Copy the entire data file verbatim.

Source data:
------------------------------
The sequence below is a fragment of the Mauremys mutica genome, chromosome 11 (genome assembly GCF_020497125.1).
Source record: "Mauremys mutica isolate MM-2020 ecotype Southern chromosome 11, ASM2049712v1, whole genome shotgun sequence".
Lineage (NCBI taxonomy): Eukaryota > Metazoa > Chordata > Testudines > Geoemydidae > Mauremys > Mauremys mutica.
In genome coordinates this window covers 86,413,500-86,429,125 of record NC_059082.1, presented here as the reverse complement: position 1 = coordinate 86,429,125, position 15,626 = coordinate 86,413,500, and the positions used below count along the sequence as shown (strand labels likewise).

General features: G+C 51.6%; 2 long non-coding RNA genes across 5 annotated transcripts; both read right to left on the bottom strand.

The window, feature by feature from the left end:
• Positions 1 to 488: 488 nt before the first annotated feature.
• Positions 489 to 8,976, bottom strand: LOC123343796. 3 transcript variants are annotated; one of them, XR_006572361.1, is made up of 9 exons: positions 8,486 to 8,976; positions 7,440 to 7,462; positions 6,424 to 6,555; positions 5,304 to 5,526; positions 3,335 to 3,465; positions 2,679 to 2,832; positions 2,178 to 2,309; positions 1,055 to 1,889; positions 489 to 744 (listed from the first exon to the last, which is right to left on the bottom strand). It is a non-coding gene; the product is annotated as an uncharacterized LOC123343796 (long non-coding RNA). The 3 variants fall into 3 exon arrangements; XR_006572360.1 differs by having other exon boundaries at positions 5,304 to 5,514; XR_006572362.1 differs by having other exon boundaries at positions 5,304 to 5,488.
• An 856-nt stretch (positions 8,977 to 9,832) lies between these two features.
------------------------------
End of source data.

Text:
The sequence below is a fragment of the Mauremys mutica genome, chromosome 11 (genome assembly GCF_020497125.1).
Source record: "Mauremys mutica isolate MM-2020 ecotype Southern chromosome 11, ASM2049712v1, whole genome shotgun sequence".
Lineage (NCBI taxonomy): Eukaryota > Metazoa > Chordata > Testudines > Geoemydidae > Mauremys > Mauremys mutica.
In genome coordinates this window covers 86,413,500-86,429,125 of record NC_059082.1, presented here as the reverse complement: position 1 = coordinate 86,429,125, position 15,626 = coordinate 86,413,500, and the positions used below count along the sequence as shown (strand labels likewise).

General features: G+C 51.6%; 2 long non-coding RNA genes across 5 annotated transcripts; both read right to left on the bottom strand.

The window, feature by feature from the left end:
• Positions 1 to 488: 488 nt before the first annotated feature.
• Positions 489 to 8,976, bottom strand: LOC123343796. 3 transcript variants are annotated; one of them, XR_006572361.1, is made up of 9 exons: positions 8,486 to 8,976; positions 7,440 to 7,462; positions 6,424 to 6,555; positions 5,304 to 5,526; positions 3,335 to 3,465; positions 2,679 to 2,832; positions 2,178 to 2,309; positions 1,055 to 1,889; positions 489 to 744 (listed from the first exon to the last, which is right to left on the bottom strand). It is a non-coding gene; the product is annotated as an uncharacterized LOC123343796 (long non-coding RNA). The 3 variants fall into 3 exon arrangements; XR_006572360.1 differs by having other exon boundaries at positions 5,304 to 5,514; XR_006572362.1 differs by having other exon boundaries at positions 5,304 to 5,488.
• An 856-nt stretch (positions 8,977 to 9,832) lies between these two features.